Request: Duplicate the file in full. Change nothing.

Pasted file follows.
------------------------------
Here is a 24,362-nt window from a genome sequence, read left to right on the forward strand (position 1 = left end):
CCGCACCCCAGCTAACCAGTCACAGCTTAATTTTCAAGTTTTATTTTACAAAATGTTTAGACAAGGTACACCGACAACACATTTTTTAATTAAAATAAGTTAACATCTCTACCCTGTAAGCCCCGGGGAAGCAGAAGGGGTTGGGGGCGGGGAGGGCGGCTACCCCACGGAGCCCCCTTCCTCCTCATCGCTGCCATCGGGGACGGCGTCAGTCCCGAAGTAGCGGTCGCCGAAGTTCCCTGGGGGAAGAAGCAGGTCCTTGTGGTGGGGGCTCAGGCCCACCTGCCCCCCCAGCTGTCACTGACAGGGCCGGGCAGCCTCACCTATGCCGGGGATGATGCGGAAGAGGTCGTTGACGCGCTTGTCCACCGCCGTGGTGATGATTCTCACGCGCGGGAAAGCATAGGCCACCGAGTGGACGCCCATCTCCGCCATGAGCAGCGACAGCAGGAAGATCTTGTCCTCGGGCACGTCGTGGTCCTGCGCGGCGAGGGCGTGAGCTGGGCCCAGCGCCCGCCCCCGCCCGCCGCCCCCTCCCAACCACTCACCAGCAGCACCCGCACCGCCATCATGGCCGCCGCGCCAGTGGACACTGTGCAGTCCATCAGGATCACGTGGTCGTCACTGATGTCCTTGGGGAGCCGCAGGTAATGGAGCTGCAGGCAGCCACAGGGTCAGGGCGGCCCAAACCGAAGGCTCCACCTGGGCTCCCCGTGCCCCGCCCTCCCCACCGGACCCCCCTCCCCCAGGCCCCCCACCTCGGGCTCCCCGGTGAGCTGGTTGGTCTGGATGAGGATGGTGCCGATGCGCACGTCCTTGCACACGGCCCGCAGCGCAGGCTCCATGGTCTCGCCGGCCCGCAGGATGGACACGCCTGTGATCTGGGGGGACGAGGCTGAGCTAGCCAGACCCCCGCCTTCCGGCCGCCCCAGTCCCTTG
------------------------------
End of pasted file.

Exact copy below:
Here is a 24,362-nt window from a genome sequence, read left to right on the forward strand (position 1 = left end):
CCGCACCCCAGCTAACCAGTCACAGCTTAATTTTCAAGTTTTATTTTACAAAATGTTTAGACAAGGTACACCGACAACACATTTTTTAATTAAAATAAGTTAACATCTCTACCCTGTAAGCCCCGGGGAAGCAGAAGGGGTTGGGGGCGGGGAGGGCGGCTACCCCACGGAGCCCCCTTCCTCCTCATCGCTGCCATCGGGGACGGCGTCAGTCCCGAAGTAGCGGTCGCCGAAGTTCCCTGGGGGAAGAAGCAGGTCCTTGTGGTGGGGGCTCAGGCCCACCTGCCCCCCCAGCTGTCACTGACAGGGCCGGGCAGCCTCACCTATGCCGGGGATGATGCGGAAGAGGTCGTTGACGCGCTTGTCCACCGCCGTGGTGATGATTCTCACGCGCGGGAAAGCATAGGCCACCGAGTGGACGCCCATCTCCGCCATGAGCAGCGACAGCAGGAAGATCTTGTCCTCGGGCACGTCGTGGTCCTGCGCGGCGAGGGCGTGAGCTGGGCCCAGCGCCCGCCCCCGCCCGCCGCCCCCTCCCAACCACTCACCAGCAGCACCCGCACCGCCATCATGGCCGCCGCGCCAGTGGACACTGTGCAGTCCATCAGGATCACGTGGTCGTCACTGATGTCCTTGGGGAGCCGCAGGTAATGGAGCTGCAGGCAGCCACAGGGTCAGGGCGGCCCAAACCGAAGGCTCCACCTGGGCTCCCCGTGCCCCGCCCTCCCCACCGGACCCCCCTCCCCCAGGCCCCCCACCTCGGGCTCCCCGGTGAGCTGGTTGGTCTGGATGAGGATGGTGCCGATGCGCACGTCCTTGCACACGGCCCGCAGCGCAGGCTCCATGGTCTCGCCGGCCCGCAGGATGGACACGCCTGTGATCTGGGGGGACGAGGCTGAGCTAGCCAGACCCCCGCCTTCCGGCCGCCCCAGTCCCTTG